The United Nations Declaration on the Rights of Indigenous Peoples (UNDRIP) was adopted by the General Assembly on September 13, 2007, by a majority of 144 states in favour, 4 votes against (Australia, Canada, New Zealand and the United States) and 11 abstentions (Azerbaijan, Bangladesh, Bhutan, Burundi, Colombia, Georgia, Kenya, Nigeria, Russian Federation, Samoa and Ukraine).

Years later the four countries that voted against have reversed their position and now support the UN Declaration. Today the Declaration is the most comprehensive international instrument on the rights of Indigenous peoples. It establishes a universal framework of minimum standards for the survival, dignity and well-being of the Indigenous peoples of the world and it elaborates on existing human rights standards and fundamental freedoms as they apply to the specific situation of Indigenous peoples.

In June 2021, Canada passed the United Nations Declaration on the Rights of Indigenous Peoples Act, a landmark piece of federal legislation aimed at harmonizing Canada’s laws with the United Nations Declaration on the Rights of Indigenous Peoples. This Act provides direction for the Government of Canada to implement the Declaration in consultation and cooperation with Indigenous peoples.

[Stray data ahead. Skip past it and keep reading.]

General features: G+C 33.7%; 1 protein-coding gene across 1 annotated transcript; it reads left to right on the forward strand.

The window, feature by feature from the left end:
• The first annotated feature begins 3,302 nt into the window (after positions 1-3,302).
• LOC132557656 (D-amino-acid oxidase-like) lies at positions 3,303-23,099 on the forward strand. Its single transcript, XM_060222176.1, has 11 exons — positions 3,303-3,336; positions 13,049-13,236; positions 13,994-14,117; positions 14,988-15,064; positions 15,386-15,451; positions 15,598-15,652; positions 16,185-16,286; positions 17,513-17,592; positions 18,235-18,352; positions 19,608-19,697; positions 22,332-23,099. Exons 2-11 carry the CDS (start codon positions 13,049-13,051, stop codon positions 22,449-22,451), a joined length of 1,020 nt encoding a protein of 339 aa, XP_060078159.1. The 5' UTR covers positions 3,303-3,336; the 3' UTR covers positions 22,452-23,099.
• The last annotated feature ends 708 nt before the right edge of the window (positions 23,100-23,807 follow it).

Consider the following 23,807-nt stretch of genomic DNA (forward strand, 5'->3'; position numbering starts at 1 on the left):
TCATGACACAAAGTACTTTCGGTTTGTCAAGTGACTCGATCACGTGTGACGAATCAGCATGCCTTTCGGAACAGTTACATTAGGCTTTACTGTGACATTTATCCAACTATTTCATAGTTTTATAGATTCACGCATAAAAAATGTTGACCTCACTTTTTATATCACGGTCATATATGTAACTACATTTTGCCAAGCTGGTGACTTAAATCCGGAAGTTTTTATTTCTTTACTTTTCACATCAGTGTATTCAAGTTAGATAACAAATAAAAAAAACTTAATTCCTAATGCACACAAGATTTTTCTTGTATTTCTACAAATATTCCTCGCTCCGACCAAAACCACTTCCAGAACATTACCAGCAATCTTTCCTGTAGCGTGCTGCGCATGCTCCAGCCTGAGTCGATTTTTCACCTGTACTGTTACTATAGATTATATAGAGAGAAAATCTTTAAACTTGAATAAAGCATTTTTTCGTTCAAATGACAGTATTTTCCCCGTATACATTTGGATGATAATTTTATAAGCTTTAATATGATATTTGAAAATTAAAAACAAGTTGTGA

UNDRIP is guided by the purpose and principles of the Charter of the United Nations, which recognizes and affirms Indigenous people’s inherent rights. The UNDRIP references 46 articles that speak about rights to:

• Land
• Culture and language
• Self-determination
• Non-discriminatory or oppressive practices
• Protection of elders, women, and children
• Survive and develop
• Liberty and freedom
• Participate in any decision that affects Indigenous people

Articles 21 and 22 specifically reference that attention shall be paid to the continuing improvement of the social and economic conditions as pertains to the special needs of elders, women, youth, and children. It also references that the ‘State’, in conjunction with Indigenous peoples, take measures to ensure Indigenous women and children are afforded special protections.


Learn more about UNDRIP here